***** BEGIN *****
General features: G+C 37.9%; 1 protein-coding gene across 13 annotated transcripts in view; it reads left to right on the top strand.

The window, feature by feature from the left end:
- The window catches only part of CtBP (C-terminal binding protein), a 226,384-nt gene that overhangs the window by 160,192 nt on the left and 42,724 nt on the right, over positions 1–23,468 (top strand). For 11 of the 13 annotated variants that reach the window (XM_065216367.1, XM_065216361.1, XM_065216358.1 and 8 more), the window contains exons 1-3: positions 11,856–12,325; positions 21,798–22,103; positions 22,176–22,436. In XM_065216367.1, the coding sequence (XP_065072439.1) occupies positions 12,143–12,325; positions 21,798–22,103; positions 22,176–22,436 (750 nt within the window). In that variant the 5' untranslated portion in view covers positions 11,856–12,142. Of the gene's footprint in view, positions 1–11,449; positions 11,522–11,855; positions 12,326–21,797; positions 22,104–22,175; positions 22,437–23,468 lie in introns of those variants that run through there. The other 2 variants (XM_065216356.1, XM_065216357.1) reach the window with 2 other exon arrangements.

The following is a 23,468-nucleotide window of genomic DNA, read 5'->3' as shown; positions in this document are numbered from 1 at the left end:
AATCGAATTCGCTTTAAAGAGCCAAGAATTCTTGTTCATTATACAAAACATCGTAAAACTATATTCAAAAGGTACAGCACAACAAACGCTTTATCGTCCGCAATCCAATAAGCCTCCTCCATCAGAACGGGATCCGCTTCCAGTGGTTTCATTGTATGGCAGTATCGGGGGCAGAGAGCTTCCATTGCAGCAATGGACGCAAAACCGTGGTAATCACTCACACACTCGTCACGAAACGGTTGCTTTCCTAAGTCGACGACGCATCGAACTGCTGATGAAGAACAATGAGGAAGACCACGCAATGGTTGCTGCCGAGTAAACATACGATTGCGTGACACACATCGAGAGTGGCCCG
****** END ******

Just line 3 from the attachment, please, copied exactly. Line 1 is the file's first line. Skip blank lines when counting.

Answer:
- The window catches only part of CtBP (C-terminal binding protein), a 226,384-nt gene that overhangs the window by 160,192 nt on the left and 42,724 nt on the right, over positions 1–23,468 (top strand). For 11 of the 13 annotated variants that reach the window (XM_065216367.1, XM_065216361.1, XM_065216358.1 and 8 more), the window contains exons 1-3: positions 11,856–12,325; positions 21,798–22,103; positions 22,176–22,436. In XM_065216367.1, the coding sequence (XP_065072439.1) occupies positions 12,143–12,325; positions 21,798–22,103; positions 22,176–22,436 (750 nt within the window). In that variant the 5' untranslated portion in view covers positions 11,856–12,142. Of the gene's footprint in view, positions 1–11,449; positions 11,522–11,855; positions 12,326–21,797; positions 22,104–22,175; positions 22,437–23,468 lie in introns of those variants that run through there. The other 2 variants (XM_065216356.1, XM_065216357.1) reach the window with 2 other exon arrangements.